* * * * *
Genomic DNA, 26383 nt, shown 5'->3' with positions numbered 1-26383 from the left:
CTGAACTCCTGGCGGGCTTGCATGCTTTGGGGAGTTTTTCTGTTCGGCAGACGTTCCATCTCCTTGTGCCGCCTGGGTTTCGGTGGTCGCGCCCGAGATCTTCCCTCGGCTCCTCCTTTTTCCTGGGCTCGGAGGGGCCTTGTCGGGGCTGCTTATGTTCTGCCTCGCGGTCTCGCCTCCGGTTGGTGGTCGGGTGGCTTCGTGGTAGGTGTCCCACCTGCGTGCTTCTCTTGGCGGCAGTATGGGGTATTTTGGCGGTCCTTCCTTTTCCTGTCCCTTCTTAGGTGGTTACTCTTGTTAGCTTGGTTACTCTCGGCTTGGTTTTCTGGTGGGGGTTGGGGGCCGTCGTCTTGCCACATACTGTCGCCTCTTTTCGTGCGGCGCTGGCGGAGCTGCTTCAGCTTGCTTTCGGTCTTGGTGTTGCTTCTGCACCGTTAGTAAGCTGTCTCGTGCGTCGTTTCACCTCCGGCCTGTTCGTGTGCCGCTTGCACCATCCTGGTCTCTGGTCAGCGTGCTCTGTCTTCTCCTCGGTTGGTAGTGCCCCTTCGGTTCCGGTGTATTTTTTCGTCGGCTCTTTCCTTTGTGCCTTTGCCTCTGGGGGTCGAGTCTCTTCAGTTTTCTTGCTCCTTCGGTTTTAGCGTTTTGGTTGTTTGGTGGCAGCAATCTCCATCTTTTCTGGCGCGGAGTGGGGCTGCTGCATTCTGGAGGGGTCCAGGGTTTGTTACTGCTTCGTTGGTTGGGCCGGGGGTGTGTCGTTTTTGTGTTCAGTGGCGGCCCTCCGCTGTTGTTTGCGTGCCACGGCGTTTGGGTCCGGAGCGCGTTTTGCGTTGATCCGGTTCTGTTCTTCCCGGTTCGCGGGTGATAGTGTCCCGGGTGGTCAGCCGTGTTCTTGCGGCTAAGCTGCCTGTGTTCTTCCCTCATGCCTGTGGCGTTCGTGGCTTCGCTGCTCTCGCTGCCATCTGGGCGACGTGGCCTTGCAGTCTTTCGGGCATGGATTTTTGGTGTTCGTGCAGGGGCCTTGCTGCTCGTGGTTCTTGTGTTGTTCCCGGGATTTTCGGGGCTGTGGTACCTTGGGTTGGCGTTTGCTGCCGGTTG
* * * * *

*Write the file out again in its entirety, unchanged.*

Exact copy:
Genomic DNA, 26383 nt, shown 5'->3' with positions numbered 1-26383 from the left:
CTGAACTCCTGGCGGGCTTGCATGCTTTGGGGAGTTTTTCTGTTCGGCAGACGTTCCATCTCCTTGTGCCGCCTGGGTTTCGGTGGTCGCGCCCGAGATCTTCCCTCGGCTCCTCCTTTTTCCTGGGCTCGGAGGGGCCTTGTCGGGGCTGCTTATGTTCTGCCTCGCGGTCTCGCCTCCGGTTGGTGGTCGGGTGGCTTCGTGGTAGGTGTCCCACCTGCGTGCTTCTCTTGGCGGCAGTATGGGGTATTTTGGCGGTCCTTCCTTTTCCTGTCCCTTCTTAGGTGGTTACTCTTGTTAGCTTGGTTACTCTCGGCTTGGTTTTCTGGTGGGGGTTGGGGGCCGTCGTCTTGCCACATACTGTCGCCTCTTTTCGTGCGGCGCTGGCGGAGCTGCTTCAGCTTGCTTTCGGTCTTGGTGTTGCTTCTGCACCGTTAGTAAGCTGTCTCGTGCGTCGTTTCACCTCCGGCCTGTTCGTGTGCCGCTTGCACCATCCTGGTCTCTGGTCAGCGTGCTCTGTCTTCTCCTCGGTTGGTAGTGCCCCTTCGGTTCCGGTGTATTTTTTCGTCGGCTCTTTCCTTTGTGCCTTTGCCTCTGGGGGTCGAGTCTCTTCAGTTTTCTTGCTCCTTCGGTTTTAGCGTTTTGGTTGTTTGGTGGCAGCAATCTCCATCTTTTCTGGCGCGGAGTGGGGCTGCTGCATTCTGGAGGGGTCCAGGGTTTGTTACTGCTTCGTTGGTTGGGCCGGGGGTGTGTCGTTTTTGTGTTCAGTGGCGGCCCTCCGCTGTTGTTTGCGTGCCACGGCGTTTGGGTCCGGAGCGCGTTTTGCGTTGATCCGGTTCTGTTCTTCCCGGTTCGCGGGTGATAGTGTCCCGGGTGGTCAGCCGTGTTCTTGCGGCTAAGCTGCCTGTGTTCTTCCCTCATGCCTGTGGCGTTCGTGGCTTCGCTGCTCTCGCTGCCATCTGGGCGACGTGGCCTTGCAGTCTTTCGGGCATGGATTTTTGGTGTTCGTGCAGGGGCCTTGCTGCTCGTGGTTCTTGTGTTGTTCCCGGGATTTTCGGGGCTGTGGTACCTTGGGTTGGCGTTTGCTGCCGGTTG